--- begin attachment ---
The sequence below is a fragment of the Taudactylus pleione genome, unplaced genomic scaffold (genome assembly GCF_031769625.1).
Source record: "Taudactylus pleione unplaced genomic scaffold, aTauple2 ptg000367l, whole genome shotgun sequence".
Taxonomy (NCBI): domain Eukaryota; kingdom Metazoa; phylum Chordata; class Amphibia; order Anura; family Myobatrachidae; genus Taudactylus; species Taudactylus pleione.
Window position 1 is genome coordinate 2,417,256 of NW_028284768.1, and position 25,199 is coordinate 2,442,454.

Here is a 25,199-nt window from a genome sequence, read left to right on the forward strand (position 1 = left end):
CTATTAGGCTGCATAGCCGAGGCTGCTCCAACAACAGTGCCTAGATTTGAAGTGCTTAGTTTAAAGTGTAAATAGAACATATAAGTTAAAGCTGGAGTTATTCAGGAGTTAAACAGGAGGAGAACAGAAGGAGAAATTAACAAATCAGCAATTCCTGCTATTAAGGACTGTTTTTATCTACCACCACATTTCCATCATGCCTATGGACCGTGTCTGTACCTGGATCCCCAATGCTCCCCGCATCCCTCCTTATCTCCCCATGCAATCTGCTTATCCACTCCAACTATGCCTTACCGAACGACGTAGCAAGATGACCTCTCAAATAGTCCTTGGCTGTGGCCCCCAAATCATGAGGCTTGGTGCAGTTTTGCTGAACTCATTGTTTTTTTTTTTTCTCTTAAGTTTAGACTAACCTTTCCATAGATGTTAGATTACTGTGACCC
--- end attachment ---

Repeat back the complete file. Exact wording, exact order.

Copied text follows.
The sequence below is a fragment of the Taudactylus pleione genome, unplaced genomic scaffold (genome assembly GCF_031769625.1).
Source record: "Taudactylus pleione unplaced genomic scaffold, aTauple2 ptg000367l, whole genome shotgun sequence".
Taxonomy (NCBI): domain Eukaryota; kingdom Metazoa; phylum Chordata; class Amphibia; order Anura; family Myobatrachidae; genus Taudactylus; species Taudactylus pleione.
Window position 1 is genome coordinate 2,417,256 of NW_028284768.1, and position 25,199 is coordinate 2,442,454.

Here is a 25,199-nt window from a genome sequence, read left to right on the forward strand (position 1 = left end):
CTATTAGGCTGCATAGCCGAGGCTGCTCCAACAACAGTGCCTAGATTTGAAGTGCTTAGTTTAAAGTGTAAATAGAACATATAAGTTAAAGCTGGAGTTATTCAGGAGTTAAACAGGAGGAGAACAGAAGGAGAAATTAACAAATCAGCAATTCCTGCTATTAAGGACTGTTTTTATCTACCACCACATTTCCATCATGCCTATGGACCGTGTCTGTACCTGGATCCCCAATGCTCCCCGCATCCCTCCTTATCTCCCCATGCAATCTGCTTATCCACTCCAACTATGCCTTACCGAACGACGTAGCAAGATGACCTCTCAAATAGTCCTTGGCTGTGGCCCCCAAATCATGAGGCTTGGTGCAGTTTTGCTGAACTCATTGTTTTTTTTTTTTCTCTTAAGTTTAGACTAACCTTTCCATAGATGTTAGATTACTGTGACCC